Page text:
Remember the days when you could throw a dart at the board and select a dot-com stock that would post double-digit gains year after year no matter what the real valuation of the company looked like? On March 10th, 2000 the NASDAQ peaked at 5133 on the back of the tech boom that had been driving stock prices higher for more than five years. Then of course the crash ensued and all of us who drank the Kool-Aid got burned. To be clear, gold is not in a bubble of this sort. Still, there are valuable lessons to be learned from examples of markets that are driven by traders and rumors.
Gold has spent the last six months bouncing between the mid $1500’s on the low side and $1800 on the top. That’s a fifteen percent trading range during a period where there have been essentially no drivers for gold in either direction. So what accounts for the swings? Traders buying on rumors. In fact, they are not even buying on rumors. They’re buying on loose interpretations of Federal Reserve language that is designed to be so purposely vague it seems to confuse even the Fed members who publish it.
For those of us who are long term gold investors, this type of market presents a serious problem. The problem is not the fact that the price swings are volatile. If we’re in it for the long haul, the daily fluctuations are essentially meaningless. The real problem is that they serve to distract us from the type of common sense decision making that has been a hallmark of successful gold investing for centuries. We seem to wake up every morning to another directional shift in gold prices, another $30 gain, another $30 loss, another talking head speculating that the bull market is over, or another assuring us it’s just getting started. As of late, everyone has become so obsessed with the daily movements that the bigger picture becomes obscured and ignored.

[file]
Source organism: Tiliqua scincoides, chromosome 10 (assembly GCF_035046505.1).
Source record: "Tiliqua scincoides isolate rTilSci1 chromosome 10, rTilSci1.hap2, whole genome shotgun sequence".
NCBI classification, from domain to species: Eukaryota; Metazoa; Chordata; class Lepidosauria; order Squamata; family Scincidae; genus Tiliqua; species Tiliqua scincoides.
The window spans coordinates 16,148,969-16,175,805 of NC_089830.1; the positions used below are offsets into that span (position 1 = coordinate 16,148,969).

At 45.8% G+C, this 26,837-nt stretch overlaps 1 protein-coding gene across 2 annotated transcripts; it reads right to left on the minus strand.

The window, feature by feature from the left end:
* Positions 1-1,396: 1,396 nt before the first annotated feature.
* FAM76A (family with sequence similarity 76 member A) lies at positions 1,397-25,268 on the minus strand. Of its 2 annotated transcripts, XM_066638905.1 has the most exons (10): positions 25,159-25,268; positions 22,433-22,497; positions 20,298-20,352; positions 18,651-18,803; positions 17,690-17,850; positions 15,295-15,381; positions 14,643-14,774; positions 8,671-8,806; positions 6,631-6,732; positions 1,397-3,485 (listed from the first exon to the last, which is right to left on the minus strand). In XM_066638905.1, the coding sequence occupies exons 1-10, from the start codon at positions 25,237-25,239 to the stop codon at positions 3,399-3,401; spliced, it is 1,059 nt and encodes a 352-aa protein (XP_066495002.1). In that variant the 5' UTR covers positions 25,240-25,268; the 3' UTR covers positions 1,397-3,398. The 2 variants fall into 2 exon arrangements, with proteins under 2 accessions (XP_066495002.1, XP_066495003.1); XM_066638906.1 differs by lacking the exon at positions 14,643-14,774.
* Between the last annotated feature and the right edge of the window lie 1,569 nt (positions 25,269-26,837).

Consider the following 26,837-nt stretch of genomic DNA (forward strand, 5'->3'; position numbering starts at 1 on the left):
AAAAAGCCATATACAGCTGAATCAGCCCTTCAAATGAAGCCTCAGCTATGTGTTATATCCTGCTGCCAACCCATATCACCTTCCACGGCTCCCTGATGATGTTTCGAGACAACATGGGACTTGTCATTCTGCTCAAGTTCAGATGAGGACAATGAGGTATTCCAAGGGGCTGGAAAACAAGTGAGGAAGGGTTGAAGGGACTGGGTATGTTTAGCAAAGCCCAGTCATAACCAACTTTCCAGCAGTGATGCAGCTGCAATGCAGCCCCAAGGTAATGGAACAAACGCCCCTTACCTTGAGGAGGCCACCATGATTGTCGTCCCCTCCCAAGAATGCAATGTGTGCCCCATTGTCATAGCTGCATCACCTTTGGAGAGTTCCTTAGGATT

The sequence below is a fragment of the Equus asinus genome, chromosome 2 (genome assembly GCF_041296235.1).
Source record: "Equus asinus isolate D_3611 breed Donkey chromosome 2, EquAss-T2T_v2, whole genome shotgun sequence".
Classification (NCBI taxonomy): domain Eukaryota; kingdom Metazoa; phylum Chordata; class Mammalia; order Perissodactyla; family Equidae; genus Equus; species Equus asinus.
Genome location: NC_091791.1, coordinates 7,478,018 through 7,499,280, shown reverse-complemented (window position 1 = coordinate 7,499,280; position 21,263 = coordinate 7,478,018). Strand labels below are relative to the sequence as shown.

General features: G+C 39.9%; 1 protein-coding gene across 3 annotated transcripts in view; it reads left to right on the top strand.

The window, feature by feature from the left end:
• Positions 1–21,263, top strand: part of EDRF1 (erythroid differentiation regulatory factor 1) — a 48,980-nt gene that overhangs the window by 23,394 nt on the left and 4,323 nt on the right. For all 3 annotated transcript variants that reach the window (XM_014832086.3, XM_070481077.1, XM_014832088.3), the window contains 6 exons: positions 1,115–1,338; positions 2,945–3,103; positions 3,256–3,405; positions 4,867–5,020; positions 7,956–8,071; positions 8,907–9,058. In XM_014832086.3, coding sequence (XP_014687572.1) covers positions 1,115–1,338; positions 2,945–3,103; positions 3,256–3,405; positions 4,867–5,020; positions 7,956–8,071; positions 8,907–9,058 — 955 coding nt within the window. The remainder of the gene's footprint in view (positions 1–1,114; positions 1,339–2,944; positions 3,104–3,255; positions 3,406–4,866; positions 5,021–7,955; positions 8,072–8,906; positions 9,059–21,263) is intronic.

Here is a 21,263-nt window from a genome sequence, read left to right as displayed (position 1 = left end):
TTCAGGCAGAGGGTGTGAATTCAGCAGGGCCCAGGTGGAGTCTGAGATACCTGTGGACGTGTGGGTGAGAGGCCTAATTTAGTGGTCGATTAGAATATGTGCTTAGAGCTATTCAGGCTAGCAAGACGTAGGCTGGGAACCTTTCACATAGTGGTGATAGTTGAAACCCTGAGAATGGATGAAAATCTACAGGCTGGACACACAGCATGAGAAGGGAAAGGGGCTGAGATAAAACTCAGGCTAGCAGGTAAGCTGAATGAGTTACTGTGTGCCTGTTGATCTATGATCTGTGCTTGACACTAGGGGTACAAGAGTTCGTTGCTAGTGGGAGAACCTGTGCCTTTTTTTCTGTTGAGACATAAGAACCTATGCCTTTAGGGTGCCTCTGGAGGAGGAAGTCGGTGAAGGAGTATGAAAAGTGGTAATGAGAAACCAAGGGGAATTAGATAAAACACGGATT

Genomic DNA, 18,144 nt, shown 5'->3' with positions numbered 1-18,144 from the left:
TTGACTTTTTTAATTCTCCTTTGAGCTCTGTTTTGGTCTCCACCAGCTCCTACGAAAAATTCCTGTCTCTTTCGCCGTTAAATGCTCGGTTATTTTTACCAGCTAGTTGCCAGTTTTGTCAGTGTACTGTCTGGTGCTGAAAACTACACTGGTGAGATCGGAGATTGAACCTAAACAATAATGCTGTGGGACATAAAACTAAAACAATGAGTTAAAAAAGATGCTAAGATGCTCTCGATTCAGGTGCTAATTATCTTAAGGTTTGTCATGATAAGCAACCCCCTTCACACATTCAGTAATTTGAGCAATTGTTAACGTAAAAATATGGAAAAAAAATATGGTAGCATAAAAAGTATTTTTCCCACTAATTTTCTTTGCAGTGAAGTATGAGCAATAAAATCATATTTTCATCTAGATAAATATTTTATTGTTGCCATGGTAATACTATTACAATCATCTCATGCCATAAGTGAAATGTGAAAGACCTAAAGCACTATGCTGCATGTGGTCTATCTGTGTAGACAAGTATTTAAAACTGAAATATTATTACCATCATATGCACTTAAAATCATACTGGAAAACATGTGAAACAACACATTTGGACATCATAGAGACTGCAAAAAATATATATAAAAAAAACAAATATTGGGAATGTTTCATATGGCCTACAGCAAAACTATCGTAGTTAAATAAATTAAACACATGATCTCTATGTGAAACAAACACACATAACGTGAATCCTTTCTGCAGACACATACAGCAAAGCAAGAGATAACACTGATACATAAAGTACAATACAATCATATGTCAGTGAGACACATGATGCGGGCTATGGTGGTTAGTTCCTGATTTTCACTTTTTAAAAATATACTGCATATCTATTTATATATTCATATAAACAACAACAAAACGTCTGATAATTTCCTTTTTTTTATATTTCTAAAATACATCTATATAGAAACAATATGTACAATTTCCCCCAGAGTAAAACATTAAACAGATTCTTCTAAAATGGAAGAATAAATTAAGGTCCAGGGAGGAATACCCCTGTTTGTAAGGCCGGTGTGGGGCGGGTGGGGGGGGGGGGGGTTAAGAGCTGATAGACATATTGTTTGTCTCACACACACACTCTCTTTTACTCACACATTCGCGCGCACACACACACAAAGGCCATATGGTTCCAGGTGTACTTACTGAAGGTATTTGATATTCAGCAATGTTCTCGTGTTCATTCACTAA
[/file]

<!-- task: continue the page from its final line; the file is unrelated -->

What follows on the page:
Let’s just call it how it is. Gold had no business hitting $1900 per ounce last summer. Much if not that entire move was a speculative reaction to the Federal Reserve’s quantitative easing programs. It was too much, too fast. Another round was expected this year and has yet to materialize. As a result, gold prices have struggled to find direction, as the Fed seems to change its mind several times a week. A lot of folks seem to have forgotten one important thing: it’s not the fact that the Fed instituted loose monetary policy that will drive gold prices. It’s the result of those loose policies that will truly matter…a result we have yet to see. That said, we all know it is coming.
Now this morning we have seen some serious chart damage inflicted. The traders have again grabbed hold, squeezing the gold market in reaction to the March Fed meeting notes. For the time being, gold will probably continue moving in a large trading range until some external market forces like inflation or dollar weakness kick in to start pushing sustainable gains. There will be a lot of distractions, but the real, long-term value in gold will shine through eventually. Just look back at the dot-com peak on March 10th, 2000. The people who traded on rumors got burned. The people who bought Apple stock that day because they felt the long-term value was solid…they paid $120 per share. Now it’s at $621. There is real value in gold. The question is: who’s going to look past the swings and see it?
Mike Getlin is Executive Vice President of Merit Financial, home to America's fastest growing physical gold IRA company. Please send comments or questions to firstname.lastname@example.org.